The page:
Carnegie Mellon University

Carnegie Mellon Institute for Politics and Strategy alumni spotlight Chris Sparks

October 13, 2021

Building escape rooms with Chris Sparks

By Bill Brink

On a rainy day in Denver in 2016, Chris Sparks and his family needed something to do.

They stumbled across an escape room. “Dorm of the Dead,” it was called, with the goal of saving the campus from the zombie apocalypse, as one does. They lost.

“Not only had I never had that much fun on vacation before with my family, but I was hooked,” Sparks said. “I came back to Maryland and played six or seven other escape rooms, got my butt kicked, but I learned how they worked. And now, 130 escape rooms and my own company later, I love them, because escape rooms give us a chance not only to escape from puzzles but to truly escape from a crazy world for a while, and there’s a magic in it.”

Sparks, who graduated Carnegie Mellon University in 2013 with a Bachelor of Science in International Relations and Politics, is now the CEO of Game Overlords, LLC, which runs Surelocked In Escape Games in his hometown of Frederick, Maryland. His path to creating escape rooms included working for Stanley McChrystal, coaching students and young professionals, and coordinating youth and young adult ministry for the Archdiocese of Baltimore. 

“I never, ever could have expected where I would have ended up on graduation day,” Sparks said. “If you are reading this article and you have no idea what the next five years holds, you’re in good company and you’re going to be great.”

In high school, Sparks started an improv comedy club that grew to include more than 100 members. Once he found out about Carnegie Mellon’s strong theater program, he applied and auditioned, and though he was not accepted to the School of Drama, he got into the Dietrich College of Humanities and Social Sciences, “which suited me so much more for what I haven’t yet realized that I wanted to do. 

“They very quickly said, ‘Hey, look, given the whole diversity of programs that are housed under this college, it is not uncommon for natural leaders to gravitate here,’” he said. “What we find, and this is what they told us during orientation, is that students that are enrolled in the school often take leadership positions across the campus, and that ended up being true incredible fast.”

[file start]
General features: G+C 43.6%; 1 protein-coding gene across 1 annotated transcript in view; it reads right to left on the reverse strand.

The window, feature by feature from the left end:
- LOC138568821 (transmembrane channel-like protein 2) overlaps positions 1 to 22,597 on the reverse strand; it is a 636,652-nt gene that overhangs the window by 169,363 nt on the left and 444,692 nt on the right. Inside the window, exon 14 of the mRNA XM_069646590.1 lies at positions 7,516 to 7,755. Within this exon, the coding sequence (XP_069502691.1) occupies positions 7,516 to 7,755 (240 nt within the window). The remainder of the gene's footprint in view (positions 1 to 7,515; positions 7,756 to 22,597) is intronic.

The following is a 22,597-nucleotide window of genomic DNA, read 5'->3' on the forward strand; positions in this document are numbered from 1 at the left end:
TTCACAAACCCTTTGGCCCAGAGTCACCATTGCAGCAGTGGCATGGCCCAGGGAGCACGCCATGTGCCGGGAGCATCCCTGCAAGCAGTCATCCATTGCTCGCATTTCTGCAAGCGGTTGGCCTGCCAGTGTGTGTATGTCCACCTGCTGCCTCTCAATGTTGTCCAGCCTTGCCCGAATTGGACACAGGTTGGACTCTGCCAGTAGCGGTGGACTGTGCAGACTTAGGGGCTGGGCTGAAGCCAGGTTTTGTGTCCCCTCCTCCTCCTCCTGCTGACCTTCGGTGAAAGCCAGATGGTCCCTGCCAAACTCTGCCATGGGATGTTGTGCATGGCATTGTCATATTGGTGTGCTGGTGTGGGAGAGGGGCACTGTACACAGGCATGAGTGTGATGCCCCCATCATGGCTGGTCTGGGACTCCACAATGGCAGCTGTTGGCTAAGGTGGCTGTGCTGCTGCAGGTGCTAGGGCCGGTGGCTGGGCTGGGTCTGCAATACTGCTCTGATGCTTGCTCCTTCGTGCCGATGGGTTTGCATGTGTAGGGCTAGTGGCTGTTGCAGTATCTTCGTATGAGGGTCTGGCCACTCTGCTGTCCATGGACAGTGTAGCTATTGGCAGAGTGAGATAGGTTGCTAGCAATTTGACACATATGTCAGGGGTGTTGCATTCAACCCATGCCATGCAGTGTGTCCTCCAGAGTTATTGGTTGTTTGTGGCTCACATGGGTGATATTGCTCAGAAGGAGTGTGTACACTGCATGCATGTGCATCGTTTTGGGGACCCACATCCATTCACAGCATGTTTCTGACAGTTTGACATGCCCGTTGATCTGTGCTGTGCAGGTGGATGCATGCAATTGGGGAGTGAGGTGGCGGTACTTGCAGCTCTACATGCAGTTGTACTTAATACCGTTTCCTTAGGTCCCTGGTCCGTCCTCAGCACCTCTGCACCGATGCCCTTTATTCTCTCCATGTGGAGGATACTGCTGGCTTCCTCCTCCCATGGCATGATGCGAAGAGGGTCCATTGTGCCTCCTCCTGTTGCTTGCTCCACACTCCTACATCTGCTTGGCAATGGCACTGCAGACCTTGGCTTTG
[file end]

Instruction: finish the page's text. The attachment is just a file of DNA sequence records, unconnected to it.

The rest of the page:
Sparks became involved in the Student Dormitory Council, served as a resident assistant and community advisor and continued his improv work with the No Parking Players Improv Troupe. He created a leadership development program for first-year students, called 6@6, where six students from six first-year dorms for dinner at 6 p.m., and he’d give them a mission to help them reimagine the campus.

“I remember that first year, it was just this incredible feeling of, “Hey, I’m at Carnegie Mellon University, I’m at one of the most respected and admired schools in the world, and I’m amongst my peers,” Sparks said. “I’m not being left behind. I feel like I belong here, and that was such a cool feeling.”

Sparks loved his first-year seminar course on the Israeli-Palestinian conflict with Dr. Richard Scheines, now the dean of the Dietrich College of Humanities and Social Sciences. He also enjoyed a class on negotiation with Dr. Linda Babcock. Eventually, all of the courses he wanted to take were full unless you were an IRP major. So he became an IRP major.

In the spring of 2012, he also participated in the Carnegie Mellon University Washington Semester Program and interned in the office of Representative William Lacy Clay. He toured the Capitol’s underground tunnel system, watched the Congressional Research Service generate custom reports, and was in the room during the House Oversight and Government Reform Committee hearing about contraceptive access in the Affordable Care Act – a hearing with all male panelists.